Check out my rotary build log: click here
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PostPosted: Tue Mar 17, 2009 9:58 pm 
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Location: Cincinnati, Ohio
That looks good Chuck. Have you decided how you are going to run the diagonal brace.


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PostPosted: Wed Mar 18, 2009 9:30 am 
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Thanks. I have not decided yet on the brace. I still have several major braces to fit including this side diagonal brace. I don't think it will be too bad. Even if I have to add another vertical and run 2 diagonals in this space, at .83Lbs/foot, it should only add slightly above 1 pound vs. the traditional single diagonal. I could live with that.

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Chuck.

“Any suspension will work if you don’t let it.” - Colin Chapman

Check out my rotary build log: click here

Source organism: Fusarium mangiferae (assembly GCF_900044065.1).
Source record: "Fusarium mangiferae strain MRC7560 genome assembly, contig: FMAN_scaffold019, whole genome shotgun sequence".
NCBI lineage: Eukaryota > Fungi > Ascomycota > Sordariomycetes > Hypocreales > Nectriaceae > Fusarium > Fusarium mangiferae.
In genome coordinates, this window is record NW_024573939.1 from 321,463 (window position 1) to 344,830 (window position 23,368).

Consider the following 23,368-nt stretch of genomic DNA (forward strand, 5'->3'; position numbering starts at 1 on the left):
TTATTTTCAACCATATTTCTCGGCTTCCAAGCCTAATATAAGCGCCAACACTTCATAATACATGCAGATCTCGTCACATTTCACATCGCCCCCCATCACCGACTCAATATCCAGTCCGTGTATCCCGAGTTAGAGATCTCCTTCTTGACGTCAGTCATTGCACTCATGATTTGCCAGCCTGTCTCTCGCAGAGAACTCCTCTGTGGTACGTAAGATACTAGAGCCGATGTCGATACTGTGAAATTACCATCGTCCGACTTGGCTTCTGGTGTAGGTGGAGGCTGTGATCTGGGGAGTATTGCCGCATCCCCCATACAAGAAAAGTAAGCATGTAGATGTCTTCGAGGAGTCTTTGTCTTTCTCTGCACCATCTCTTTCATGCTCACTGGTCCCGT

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PostPosted: Wed Mar 18, 2009 5:08 pm 
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Location: Indiana
Good job Chuck. I hope you continue to stay about 6 months ahead of my build and show me how it's done! :)

Mark

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“Building a whole car from scratch is a 1,000 little tasks, done 1 task at a time, while thinking 10 tasks ahead.”- Locofinn

SCCA D Modified autocross special. Scratch-Build completed 2013.
South Bend Region SCCA http://www.sbrscca.org/

Link to my build log:
http://www.locostusa.com/forums/viewtopic.php?f=35&t=3356


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PostPosted: Wed Mar 18, 2009 6:17 pm 
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Hi

I have had a scan through your thread, I like what you are doing, keep up the good work.
I have fitted a rotary engine (13BT) into my Sylva Stylus with great results. Similar to a Locost chassis but with a full body.

I have always had rotary engines so putting one in a kit car was the next logical step for. I'm based in England and I dont know of any other road legal completed Turboo rotary kit cars so its nice to be unique.

Here is a brief spec and some pictures for your inspiration.

http://www.pistonheads.co.uk/gassing/to ... mid=135839



Image

Image

Image


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PostPosted: Thu Mar 26, 2009 7:41 pm 
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Quote:
Next up....the intake log manifold build.